Another new football coach at OHS, Akers takes over for newly hired Robinson


By Jonathan Delozier - jdelozier@civitasmedia.com



For the second time this spring, Oberlin High School has hired a new head football coach.

Mike Akers was introduced April 19 as the Phoenix’s latest sideline general after Jesse Robinson, hired March 15, announced his resignation due to an undisclosed medical issue.

The coaching change is also OHS’ fourth since the end of 2015. Last year, Garrett Mack led the Phoenix to a 4-6 record in what turned out to be a one-year stint before accepting a spot on Oberlin College’s coaching staff.

Akers, a former head coach at Admiral King and Brookside, is eager to put his foot in the revolving door.

“The team’s biggest question when I met them was if I was going to stay around,” he said. “I think they keep getting these young guys who stay a year and use the job for a stepping stone. It sure looks that way. With me, I’ve done the Division I head coaching thing and the Division IV head coaching thing. My staff has come with me here, and we want to make an impact in these kids’ lives and stick around for a while.”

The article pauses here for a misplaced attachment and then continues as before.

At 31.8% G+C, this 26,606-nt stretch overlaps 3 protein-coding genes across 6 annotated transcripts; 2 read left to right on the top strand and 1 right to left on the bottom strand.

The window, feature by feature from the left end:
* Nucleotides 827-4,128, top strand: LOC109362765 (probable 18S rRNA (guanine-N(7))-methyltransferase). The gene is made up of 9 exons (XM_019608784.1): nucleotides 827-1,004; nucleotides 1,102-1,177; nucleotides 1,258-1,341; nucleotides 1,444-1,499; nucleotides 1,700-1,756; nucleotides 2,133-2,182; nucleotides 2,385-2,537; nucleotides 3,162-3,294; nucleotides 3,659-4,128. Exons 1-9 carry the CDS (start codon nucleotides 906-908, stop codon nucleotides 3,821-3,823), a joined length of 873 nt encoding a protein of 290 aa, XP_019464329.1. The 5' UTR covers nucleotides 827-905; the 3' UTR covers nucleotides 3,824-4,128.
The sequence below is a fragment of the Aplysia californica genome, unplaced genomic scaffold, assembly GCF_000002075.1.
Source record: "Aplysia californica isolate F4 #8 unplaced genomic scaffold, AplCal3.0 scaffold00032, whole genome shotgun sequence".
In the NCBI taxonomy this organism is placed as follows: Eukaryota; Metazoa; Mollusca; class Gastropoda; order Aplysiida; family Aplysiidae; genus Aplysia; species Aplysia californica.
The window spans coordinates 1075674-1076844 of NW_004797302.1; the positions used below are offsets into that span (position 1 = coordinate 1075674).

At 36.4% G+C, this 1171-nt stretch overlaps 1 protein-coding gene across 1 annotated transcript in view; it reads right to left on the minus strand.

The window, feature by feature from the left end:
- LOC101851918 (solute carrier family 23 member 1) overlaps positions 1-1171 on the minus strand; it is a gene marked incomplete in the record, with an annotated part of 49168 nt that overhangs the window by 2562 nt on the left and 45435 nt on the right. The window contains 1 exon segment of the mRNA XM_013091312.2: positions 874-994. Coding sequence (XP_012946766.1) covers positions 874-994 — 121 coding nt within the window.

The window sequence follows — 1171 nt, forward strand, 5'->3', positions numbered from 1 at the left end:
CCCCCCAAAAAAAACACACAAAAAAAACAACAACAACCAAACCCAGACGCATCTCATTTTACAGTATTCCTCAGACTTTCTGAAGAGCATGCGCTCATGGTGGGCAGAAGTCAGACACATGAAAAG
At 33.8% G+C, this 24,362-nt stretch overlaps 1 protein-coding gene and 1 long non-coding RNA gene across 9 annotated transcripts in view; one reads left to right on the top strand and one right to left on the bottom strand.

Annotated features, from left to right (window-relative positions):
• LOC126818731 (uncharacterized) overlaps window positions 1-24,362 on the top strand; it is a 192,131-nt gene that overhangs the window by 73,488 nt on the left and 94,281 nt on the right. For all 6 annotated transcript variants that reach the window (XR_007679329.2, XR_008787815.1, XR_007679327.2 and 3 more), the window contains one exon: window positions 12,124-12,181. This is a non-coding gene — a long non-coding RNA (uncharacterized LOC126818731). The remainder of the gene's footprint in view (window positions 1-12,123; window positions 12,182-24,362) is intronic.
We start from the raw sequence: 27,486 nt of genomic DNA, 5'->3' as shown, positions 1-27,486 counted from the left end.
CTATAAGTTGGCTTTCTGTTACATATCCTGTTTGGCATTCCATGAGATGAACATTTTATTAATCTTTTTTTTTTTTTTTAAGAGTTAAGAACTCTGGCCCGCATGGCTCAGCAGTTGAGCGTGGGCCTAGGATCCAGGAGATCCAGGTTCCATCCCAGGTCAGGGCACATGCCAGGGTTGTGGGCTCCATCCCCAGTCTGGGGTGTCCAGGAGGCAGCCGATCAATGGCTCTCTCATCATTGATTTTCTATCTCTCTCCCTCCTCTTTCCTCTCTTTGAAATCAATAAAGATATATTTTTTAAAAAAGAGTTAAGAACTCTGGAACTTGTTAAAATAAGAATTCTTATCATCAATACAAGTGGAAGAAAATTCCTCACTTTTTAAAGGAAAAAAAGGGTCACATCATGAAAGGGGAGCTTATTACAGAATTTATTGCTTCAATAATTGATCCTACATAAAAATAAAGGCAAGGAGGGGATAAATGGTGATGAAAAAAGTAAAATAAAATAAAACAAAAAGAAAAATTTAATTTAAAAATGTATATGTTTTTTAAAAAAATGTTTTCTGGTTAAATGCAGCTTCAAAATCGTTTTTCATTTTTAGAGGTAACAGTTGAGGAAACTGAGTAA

A 28-year coaching and teaching career has included assistant jobs with Westlake and Lorain for Akers, where he worked as defensive coordinator in 2015 under former OHS coach Dave McFarland.

John Monteleone, Oberlin Schools’ assistant superintendent, encouraged Akers to apply for Oberlin’s vacant head coaching position during the initial hiring process.

Monteleone was coached by Akers at Lorain’s Southview High School and worked with him as principal at the city’s Washington Elementary School.

“He was definitely one of the main reasons I applied,” said Akers. “I might not have been the first choice. Why that was isn’t important now. When I got the call to take the job, it didn’t take long before we all wanted to give it a shot. Letting me bring my staff is a huge positive. We’re going to get things turned around here.”

The new coach said a key to his longevity has been willingness to change.

“Having so much coaching instability makes a lot of kids question why they should play,” he said. “Kids will play for you if they get to know you. Coaching is just different than it was 28 years ago. You can’t just be a ‘my way or the highway’ coach anymore. You have to be a relationship coach. A good coach changes with society.”

Jonathan Delozier can be reached at 440-647-3171 or @DelozierNews on Twitter.

By Jonathan Delozier

jdelozier@civitasmedia.com